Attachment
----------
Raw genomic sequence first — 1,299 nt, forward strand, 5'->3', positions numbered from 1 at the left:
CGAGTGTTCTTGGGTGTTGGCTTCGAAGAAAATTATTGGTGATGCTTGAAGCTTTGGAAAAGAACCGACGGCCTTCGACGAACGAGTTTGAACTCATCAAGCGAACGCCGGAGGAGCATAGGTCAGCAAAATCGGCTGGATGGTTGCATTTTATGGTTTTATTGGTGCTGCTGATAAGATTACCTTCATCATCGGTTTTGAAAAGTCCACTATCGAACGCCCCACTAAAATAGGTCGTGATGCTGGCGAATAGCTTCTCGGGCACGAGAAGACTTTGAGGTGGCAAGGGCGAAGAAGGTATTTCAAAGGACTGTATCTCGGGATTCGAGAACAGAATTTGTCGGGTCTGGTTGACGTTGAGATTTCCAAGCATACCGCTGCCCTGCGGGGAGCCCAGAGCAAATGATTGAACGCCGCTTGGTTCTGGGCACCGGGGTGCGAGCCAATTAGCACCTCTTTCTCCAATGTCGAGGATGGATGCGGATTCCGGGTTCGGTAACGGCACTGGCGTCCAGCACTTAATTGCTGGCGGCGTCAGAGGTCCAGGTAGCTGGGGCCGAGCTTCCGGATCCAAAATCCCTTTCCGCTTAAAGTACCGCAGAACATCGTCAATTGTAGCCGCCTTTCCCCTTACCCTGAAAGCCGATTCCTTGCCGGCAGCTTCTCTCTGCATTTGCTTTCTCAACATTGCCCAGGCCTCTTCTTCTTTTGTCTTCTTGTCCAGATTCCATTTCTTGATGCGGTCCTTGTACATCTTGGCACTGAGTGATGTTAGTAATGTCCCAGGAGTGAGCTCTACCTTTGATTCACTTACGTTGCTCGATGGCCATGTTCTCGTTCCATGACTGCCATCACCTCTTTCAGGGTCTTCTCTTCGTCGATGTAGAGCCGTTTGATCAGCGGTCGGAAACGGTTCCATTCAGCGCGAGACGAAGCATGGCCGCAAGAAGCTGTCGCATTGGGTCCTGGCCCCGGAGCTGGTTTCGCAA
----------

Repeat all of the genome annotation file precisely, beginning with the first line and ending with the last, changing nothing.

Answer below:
Raw genomic sequence first — 1,299 nt, forward strand, 5'->3', positions numbered from 1 at the left:
CGAGTGTTCTTGGGTGTTGGCTTCGAAGAAAATTATTGGTGATGCTTGAAGCTTTGGAAAAGAACCGACGGCCTTCGACGAACGAGTTTGAACTCATCAAGCGAACGCCGGAGGAGCATAGGTCAGCAAAATCGGCTGGATGGTTGCATTTTATGGTTTTATTGGTGCTGCTGATAAGATTACCTTCATCATCGGTTTTGAAAAGTCCACTATCGAACGCCCCACTAAAATAGGTCGTGATGCTGGCGAATAGCTTCTCGGGCACGAGAAGACTTTGAGGTGGCAAGGGCGAAGAAGGTATTTCAAAGGACTGTATCTCGGGATTCGAGAACAGAATTTGTCGGGTCTGGTTGACGTTGAGATTTCCAAGCATACCGCTGCCCTGCGGGGAGCCCAGAGCAAATGATTGAACGCCGCTTGGTTCTGGGCACCGGGGTGCGAGCCAATTAGCACCTCTTTCTCCAATGTCGAGGATGGATGCGGATTCCGGGTTCGGTAACGGCACTGGCGTCCAGCACTTAATTGCTGGCGGCGTCAGAGGTCCAGGTAGCTGGGGCCGAGCTTCCGGATCCAAAATCCCTTTCCGCTTAAAGTACCGCAGAACATCGTCAATTGTAGCCGCCTTTCCCCTTACCCTGAAAGCCGATTCCTTGCCGGCAGCTTCTCTCTGCATTTGCTTTCTCAACATTGCCCAGGCCTCTTCTTCTTTTGTCTTCTTGTCCAGATTCCATTTCTTGATGCGGTCCTTGTACATCTTGGCACTGAGTGATGTTAGTAATGTCCCAGGAGTGAGCTCTACCTTTGATTCACTTACGTTGCTCGATGGCCATGTTCTCGTTCCATGACTGCCATCACCTCTTTCAGGGTCTTCTCTTCGTCGATGTAGAGCCGTTTGATCAGCGGTCGGAAACGGTTCCATTCAGCGCGAGACGAAGCATGGCCGCAAGAAGCTGTCGCATTGGGTCCTGGCCCCGGAGCTGGTTTCGCAA